President Obama on Friday told Pentagon leaders to he wants a "full scale review" in less than a year on the steps the military has taken to reduce sexual assaults in the military ranks.
"If I do not see the kind of progress I expect, then we will consider additional reforms that may be required to eliminate this crime from our military ranks and protect our brave service members who stand guard for us every day at home and around the world," Obama said in a statement.
Obama's marching orders to Defense Secretary Chuck Hagel and Joint Chiefs of Staff Chairman Gen. Martin Dempsey come as he prepares to sign a major defense bill passed on Thursday by the Senate.
Provisions in the National Defense Authorization Act would strip commanders of their ability to overturn jury convictions, require a civilian review if a commander declines to prosecute a case and require that any individual convicted of sexual assault face a dishonorable discharge or dismissal.
The bill also would provide victims with legal counsel, eliminate the statute of limitations for courts-martial in rape and sexual assault cases, and criminalize retaliation against victims who report a sexual assault. The legislation also would change the military's Article 32 proceedings to limit intrusive questioning of victims, making it more similar to a grand jury.
In a response to Obama's directive, Hagel on Friday said the DoD would build on the "significant progress we've made this year."
"As I and all the leaders of this institution have said, sexual assault is a stain on the honor of millions of military men and women, a threat to the discipline and the cohesion of our force, and we will not allow this to stand," Hagel said.
Not included in the legislation is a provision championed by Sens. Kristen Gillibrand, D-NY, and other lawmakers that would take the decision to prosecute a suspect in a sexual assault out of the hands of the commander, leaving it to a military prosecutor.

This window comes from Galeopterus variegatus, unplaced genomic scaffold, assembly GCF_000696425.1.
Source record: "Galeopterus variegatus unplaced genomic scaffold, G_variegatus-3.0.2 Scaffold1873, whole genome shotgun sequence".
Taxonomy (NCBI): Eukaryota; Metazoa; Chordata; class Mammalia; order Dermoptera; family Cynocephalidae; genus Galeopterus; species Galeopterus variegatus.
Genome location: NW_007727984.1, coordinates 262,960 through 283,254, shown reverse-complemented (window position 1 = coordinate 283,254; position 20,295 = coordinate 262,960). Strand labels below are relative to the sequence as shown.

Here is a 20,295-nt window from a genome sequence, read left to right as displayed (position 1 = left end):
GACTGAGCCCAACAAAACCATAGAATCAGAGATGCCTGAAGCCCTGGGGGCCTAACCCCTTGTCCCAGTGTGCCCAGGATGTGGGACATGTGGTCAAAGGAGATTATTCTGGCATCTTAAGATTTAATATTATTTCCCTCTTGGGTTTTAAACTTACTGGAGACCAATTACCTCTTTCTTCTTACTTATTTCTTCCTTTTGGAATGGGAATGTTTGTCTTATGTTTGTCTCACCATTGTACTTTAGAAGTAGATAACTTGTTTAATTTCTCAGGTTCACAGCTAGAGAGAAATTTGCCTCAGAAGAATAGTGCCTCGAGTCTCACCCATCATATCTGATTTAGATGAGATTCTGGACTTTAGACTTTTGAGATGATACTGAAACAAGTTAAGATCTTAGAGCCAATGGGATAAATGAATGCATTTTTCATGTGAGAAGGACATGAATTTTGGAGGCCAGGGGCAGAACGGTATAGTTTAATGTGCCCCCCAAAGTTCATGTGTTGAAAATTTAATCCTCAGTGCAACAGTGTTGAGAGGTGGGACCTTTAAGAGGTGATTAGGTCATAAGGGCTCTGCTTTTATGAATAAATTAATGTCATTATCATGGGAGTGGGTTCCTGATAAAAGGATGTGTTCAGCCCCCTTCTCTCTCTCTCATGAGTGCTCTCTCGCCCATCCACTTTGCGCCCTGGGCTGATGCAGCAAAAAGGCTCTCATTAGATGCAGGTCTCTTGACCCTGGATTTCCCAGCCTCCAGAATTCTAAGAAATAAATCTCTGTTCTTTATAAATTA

That provision was pulled over the summer by Senate Armed Services Committee Chairman Carl Levin, D-Mich., in a move that victim advocates were quick to criticize as a surrender to Pentagon brass.
Kate O'Gorman, political director for Iraq and Afghanistan Veterans of America, said the group still wants to see Gillibrand's legislation adopted. That bill would give to military prosecutors the decision to prosecute a suspect alleged to have committed sexual assault, and not leave it up to the commander.
The Senate is expected to consider the legislation again when it returns in January.
But O'Gorman said IAVA is glad "to see the President continuing to lead on this" by ordering up a progress report by next December 1.
"By setting this marker down he's saying that this isn't an issue that's going away at the end of 2013, and that the military has to be committed to fighting until the numbers drop significantly," she said. Should the issue fall out of the public eye over the next year, she said the year-end report that Obama ordered "will keep the fight going."
Obama said on Friday that since directing Hagel and Dempsey earlier in the year to "step up their game" to prevent and respond to rapes and sexual assaults that the services have moved ahead with a broad range of initiatives.
These include reforms to the military justice system, improving and expanding prevention programs, and enhancing support for victims, he said.
Obama conceded that more has to be done, and credited Congress for the provisions in the latest legislation.
"The White House and the Department of Defense and other relevant agencies in my administration will continue to work with Congress to address this corrosive problem," he said.
-- Associated Press contributed to this report.
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